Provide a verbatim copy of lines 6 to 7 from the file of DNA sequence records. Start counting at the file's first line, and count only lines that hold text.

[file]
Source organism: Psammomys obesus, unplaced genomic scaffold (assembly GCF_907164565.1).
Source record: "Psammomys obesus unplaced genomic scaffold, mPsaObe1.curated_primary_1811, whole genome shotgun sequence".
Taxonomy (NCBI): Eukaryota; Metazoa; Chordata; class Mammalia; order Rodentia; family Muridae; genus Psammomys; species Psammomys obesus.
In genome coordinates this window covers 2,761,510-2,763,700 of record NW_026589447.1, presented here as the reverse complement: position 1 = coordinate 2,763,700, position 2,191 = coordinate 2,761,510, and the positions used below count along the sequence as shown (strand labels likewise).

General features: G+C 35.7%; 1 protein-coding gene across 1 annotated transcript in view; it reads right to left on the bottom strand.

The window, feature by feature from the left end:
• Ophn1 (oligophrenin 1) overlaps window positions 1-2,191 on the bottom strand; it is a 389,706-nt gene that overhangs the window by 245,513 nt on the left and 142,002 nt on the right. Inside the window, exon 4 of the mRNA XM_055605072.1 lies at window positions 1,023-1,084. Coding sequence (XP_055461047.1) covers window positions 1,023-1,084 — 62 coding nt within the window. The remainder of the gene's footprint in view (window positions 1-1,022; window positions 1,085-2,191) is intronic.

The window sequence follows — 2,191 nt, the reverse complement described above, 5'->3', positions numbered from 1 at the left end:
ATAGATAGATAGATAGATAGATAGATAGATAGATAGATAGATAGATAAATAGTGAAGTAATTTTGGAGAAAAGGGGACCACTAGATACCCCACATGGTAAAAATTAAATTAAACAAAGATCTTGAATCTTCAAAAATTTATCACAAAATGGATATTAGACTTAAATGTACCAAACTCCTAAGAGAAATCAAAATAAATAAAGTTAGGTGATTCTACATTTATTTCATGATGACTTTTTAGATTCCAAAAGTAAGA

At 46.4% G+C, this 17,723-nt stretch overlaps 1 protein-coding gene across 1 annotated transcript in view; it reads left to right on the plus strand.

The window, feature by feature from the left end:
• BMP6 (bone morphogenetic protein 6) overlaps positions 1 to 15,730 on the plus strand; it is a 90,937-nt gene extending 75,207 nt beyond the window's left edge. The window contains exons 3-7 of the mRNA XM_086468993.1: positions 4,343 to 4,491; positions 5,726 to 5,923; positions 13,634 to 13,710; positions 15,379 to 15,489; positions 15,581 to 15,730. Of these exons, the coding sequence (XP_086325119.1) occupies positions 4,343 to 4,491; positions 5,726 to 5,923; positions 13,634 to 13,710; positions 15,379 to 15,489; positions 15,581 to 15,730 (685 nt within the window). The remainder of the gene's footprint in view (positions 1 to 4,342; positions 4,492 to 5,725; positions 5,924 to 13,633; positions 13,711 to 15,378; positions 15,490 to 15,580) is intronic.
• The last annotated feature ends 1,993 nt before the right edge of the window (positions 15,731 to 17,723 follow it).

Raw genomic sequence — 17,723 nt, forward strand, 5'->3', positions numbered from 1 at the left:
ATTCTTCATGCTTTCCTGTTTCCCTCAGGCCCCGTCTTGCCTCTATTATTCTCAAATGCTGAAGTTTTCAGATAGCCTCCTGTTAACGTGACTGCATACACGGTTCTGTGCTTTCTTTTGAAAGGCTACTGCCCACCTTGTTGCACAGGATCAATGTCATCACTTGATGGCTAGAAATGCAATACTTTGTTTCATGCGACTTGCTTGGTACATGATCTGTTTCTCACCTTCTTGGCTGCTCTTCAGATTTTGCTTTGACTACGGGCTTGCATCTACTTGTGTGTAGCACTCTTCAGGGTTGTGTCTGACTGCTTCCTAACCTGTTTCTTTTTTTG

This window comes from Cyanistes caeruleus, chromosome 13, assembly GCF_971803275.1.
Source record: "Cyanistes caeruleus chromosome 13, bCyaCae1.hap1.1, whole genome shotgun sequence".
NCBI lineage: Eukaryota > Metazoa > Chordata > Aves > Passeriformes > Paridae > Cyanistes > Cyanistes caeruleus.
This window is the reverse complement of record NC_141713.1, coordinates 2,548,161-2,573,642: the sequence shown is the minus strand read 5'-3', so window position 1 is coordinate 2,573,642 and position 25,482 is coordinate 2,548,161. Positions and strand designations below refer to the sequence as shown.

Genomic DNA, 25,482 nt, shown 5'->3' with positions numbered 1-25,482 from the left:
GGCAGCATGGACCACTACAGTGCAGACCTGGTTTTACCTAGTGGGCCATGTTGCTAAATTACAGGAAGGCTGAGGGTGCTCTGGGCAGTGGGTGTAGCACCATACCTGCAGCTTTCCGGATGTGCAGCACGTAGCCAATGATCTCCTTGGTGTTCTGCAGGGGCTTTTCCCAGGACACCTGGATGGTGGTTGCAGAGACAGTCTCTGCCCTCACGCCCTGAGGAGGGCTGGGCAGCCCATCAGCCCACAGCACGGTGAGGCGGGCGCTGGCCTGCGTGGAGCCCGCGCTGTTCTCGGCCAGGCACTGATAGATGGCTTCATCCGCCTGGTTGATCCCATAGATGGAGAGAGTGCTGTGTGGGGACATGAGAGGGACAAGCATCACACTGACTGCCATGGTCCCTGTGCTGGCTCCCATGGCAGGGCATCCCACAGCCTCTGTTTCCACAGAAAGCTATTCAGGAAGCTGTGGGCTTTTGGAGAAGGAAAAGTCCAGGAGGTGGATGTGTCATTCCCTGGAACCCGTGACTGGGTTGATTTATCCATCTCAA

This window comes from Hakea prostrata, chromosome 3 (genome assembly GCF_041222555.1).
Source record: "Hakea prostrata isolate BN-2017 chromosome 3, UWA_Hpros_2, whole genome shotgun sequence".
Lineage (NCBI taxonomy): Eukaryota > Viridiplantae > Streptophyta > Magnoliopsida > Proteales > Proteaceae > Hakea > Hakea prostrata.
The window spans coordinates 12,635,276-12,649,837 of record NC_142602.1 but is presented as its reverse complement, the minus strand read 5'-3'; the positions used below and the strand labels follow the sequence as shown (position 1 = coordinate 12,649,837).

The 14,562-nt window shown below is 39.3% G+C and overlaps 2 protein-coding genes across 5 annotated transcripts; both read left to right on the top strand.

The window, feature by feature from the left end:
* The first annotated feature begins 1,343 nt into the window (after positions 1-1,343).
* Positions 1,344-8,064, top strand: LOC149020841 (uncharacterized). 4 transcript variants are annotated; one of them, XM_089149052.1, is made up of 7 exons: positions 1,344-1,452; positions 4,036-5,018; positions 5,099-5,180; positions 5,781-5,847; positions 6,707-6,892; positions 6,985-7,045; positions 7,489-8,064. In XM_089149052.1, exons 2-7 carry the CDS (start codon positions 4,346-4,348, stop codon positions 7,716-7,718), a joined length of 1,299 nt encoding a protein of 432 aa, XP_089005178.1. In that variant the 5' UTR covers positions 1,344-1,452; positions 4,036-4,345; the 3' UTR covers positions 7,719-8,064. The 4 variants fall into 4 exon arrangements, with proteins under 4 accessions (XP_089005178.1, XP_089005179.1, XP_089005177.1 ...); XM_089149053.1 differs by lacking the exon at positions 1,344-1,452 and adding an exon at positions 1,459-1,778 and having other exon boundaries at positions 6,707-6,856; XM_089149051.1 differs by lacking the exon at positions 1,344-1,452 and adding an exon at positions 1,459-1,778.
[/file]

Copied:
The window, feature by feature from the left end:
• Ophn1 (oligophrenin 1) overlaps window positions 1-2,191 on the bottom strand; it is a 389,706-nt gene that overhangs the window by 245,513 nt on the left and 142,002 nt on the right. Inside the window, exon 4 of the mRNA XM_055605072.1 lies at window positions 1,023-1,084. Coding sequence (XP_055461047.1) covers window positions 1,023-1,084 — 62 coding nt within the window. The remainder of the gene's footprint in view (window positions 1-1,022; window positions 1,085-2,191) is intronic.